However, if diaper rash becomes an issue, then you should change them.
A mildly wet diaper can wait until the morning because good quality diapers will wick the moisture away from their skin.
Changing their diaper wakes them up more. Your baby will benefit more from sleep than from a perfectly dry diaper.
Go ahead and change a soiled diaper (more than just wet) – but do it with the minimum amount of light you need to see to do the diaper change and as quietly and calmly as possible to give your baby the best chance of easily falling back asleep.
Now is not the time to play with them. Save those moments for the daytime.
Warm wipes will soothe them and wake them up less than cold wipes. For my son, we bought a $15 wipe warmer and stocked it with our own homemade reusable wipes (which were inexpensive diapers from Target that we cut up into convenient wipe sizes).
It was one of the best $15 we ever spent. We quickly stitched the edges of the wipes with a sewing machine so they wouldn’t fray as quickly.
We helped the earth and saved money by not continuously buying and throwing away disposable wipes. My wife is a genius.
We used cotton diapers with a wool diaper cover around them. The wool wicked away the moisture and left him pretty dry.
I highly recommend this technique. We tried lots of different diaper covers because we usually bought them at 2nd hand baby stores since they can be expensive ($20 to $40 each).
However, even at $40 each, it turns out to be less expensive than diapers you throw away each time, (but they sure is a shock when you see that initial price tag).
Some of the diaper covers are held closed by snaps and some with Velcro. Both closures worked great for us.
There are various cover sizes as your baby grows.
Using cloth diapers and wool covers – we saved a lot of disposable diaper waste from going into landfill.
When my wife proposed using cloth diapers from a diaper service with wool covers for my son – I thought it would be harder than using disposable diapers (I had used disposable diapers with my daughter).
But the cloth diapers with covers turned out to be easier.
In both cases, you simply wrap up the soiled diaper and throw it into a plastic bag.
With disposable diapers – you put that plastic bag out with the trash.
With the cloth diapers, I put that bag out to get picked up by the diaper service. They leave a clean set of diapers when they pick up the old (and unlike disposable diapers, I don’t have to make trips to the store to get more diapers).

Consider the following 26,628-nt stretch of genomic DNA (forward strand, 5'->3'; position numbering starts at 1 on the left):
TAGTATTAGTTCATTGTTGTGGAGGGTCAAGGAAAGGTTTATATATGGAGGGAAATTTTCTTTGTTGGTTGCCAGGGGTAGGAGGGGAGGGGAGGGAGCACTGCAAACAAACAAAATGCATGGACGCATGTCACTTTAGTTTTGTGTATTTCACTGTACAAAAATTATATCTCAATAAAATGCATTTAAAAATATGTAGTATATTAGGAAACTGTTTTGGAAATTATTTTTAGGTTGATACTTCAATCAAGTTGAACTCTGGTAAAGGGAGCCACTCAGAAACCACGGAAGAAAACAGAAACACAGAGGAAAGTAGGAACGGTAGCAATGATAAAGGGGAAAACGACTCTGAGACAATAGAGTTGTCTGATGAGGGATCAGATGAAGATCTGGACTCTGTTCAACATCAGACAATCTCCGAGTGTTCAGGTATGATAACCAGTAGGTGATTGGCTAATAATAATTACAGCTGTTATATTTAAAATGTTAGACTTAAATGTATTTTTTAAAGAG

The diaper service deals with all the washing and drying and folding and delivery. The cost and ease of the service was great compared to constantly making trips to buy expensive disposable diapers.
Yep. For those who don’t want a diaper service and don’t want to wash cloth diapers themselves – here’s a diaper cover & biodegradable diaper insert combination that is very cool.
It’s a colorful diaper cover with a biodegradable diaper insert that you can flush or compost.
Holy Cow! These could make a big difference for the earth. Instead of buying and throwing away an entire disposable diaper each time, you only buy and flush, compost or trash just the insert.
The reusable diaper cover is a one time purchase that can be handed down and/or donated. I wish I’d had these for my two kids.
When I saw how the gDiaper insert breaks down in a couple of months compared to conventional disposable diapers that will take about 500 hundred years to decompose completely (because conventional disposable diapers are made with plastic) – I got goosebumps. I’m a sucker for anything that helps the earth.
The biodegradable gDiaper inserts have no plastic.
It’s a win-win because you reuse the diaper cover and the insert can be flushed, composted or put them in your trash.
In all three cases, the insert decomposes in a couple of months which is much better for the planet and the people who live here.
Flush them down the toilet or add them to your compost. Very impressive concept.
Here’s a look at gDiapers in action and some of the styles they offer:
They offer fancy ones too!
Here are links to some of the colors (they all start with g)…
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